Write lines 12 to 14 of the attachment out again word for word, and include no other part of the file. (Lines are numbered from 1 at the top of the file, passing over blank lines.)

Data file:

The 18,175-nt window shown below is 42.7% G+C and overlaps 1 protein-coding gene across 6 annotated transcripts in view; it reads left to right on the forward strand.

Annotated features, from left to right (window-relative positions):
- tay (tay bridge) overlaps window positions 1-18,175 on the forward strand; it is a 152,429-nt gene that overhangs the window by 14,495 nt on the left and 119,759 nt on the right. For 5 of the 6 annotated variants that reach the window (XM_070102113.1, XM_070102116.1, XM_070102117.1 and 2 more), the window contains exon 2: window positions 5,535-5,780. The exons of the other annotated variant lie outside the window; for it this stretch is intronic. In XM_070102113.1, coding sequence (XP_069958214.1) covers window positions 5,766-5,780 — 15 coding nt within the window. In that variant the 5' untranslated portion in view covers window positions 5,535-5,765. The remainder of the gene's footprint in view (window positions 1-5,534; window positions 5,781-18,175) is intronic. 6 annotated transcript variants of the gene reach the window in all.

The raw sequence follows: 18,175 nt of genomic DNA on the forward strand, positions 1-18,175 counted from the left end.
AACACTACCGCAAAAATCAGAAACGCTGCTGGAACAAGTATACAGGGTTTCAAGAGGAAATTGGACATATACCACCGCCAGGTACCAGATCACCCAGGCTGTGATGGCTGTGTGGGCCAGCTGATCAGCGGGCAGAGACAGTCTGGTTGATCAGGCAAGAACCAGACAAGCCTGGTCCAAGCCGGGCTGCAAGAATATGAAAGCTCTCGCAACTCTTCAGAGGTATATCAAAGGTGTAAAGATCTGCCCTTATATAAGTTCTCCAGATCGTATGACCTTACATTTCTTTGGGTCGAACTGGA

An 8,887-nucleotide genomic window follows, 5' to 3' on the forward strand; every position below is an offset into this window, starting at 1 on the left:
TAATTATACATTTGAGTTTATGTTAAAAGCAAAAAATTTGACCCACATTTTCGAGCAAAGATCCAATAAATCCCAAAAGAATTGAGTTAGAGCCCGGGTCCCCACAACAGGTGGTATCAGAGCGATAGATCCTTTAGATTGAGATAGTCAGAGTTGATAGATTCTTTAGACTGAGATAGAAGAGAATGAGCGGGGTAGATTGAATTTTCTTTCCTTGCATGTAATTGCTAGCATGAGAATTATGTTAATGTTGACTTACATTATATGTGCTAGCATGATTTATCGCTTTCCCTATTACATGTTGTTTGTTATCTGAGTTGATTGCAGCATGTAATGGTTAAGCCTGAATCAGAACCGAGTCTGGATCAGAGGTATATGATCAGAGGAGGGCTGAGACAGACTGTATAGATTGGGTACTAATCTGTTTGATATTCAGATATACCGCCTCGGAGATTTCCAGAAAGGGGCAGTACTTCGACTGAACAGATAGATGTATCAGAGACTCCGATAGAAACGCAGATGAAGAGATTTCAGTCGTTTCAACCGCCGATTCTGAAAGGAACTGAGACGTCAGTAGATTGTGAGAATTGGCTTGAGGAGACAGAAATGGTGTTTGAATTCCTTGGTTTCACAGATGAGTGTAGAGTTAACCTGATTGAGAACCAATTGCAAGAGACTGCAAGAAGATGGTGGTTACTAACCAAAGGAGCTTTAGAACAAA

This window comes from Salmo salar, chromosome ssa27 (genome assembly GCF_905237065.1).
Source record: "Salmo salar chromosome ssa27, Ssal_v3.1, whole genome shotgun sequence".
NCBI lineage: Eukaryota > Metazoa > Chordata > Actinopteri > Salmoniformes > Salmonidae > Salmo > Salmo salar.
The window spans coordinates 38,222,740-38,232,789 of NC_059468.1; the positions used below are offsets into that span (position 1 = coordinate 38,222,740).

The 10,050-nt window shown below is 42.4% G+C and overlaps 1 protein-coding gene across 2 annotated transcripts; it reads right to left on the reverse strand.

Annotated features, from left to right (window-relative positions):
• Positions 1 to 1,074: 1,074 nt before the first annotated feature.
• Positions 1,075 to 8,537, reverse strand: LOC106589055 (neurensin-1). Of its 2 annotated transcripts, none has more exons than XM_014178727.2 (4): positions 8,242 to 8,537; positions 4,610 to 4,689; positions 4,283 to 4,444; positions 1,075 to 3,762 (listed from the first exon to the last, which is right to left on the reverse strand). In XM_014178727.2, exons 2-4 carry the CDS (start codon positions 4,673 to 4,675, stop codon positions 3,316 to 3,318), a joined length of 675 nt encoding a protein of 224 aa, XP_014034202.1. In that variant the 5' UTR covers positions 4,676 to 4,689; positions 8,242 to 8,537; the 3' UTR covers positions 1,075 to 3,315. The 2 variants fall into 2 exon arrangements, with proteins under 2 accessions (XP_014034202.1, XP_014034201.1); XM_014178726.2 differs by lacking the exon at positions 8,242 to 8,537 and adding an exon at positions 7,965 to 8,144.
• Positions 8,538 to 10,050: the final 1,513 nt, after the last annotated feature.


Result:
The 10,050-nt window shown below is 42.4% G+C and overlaps 1 protein-coding gene across 2 annotated transcripts; it reads right to left on the reverse strand.

Annotated features, from left to right (window-relative positions):
• Positions 1 to 1,074: 1,074 nt before the first annotated feature.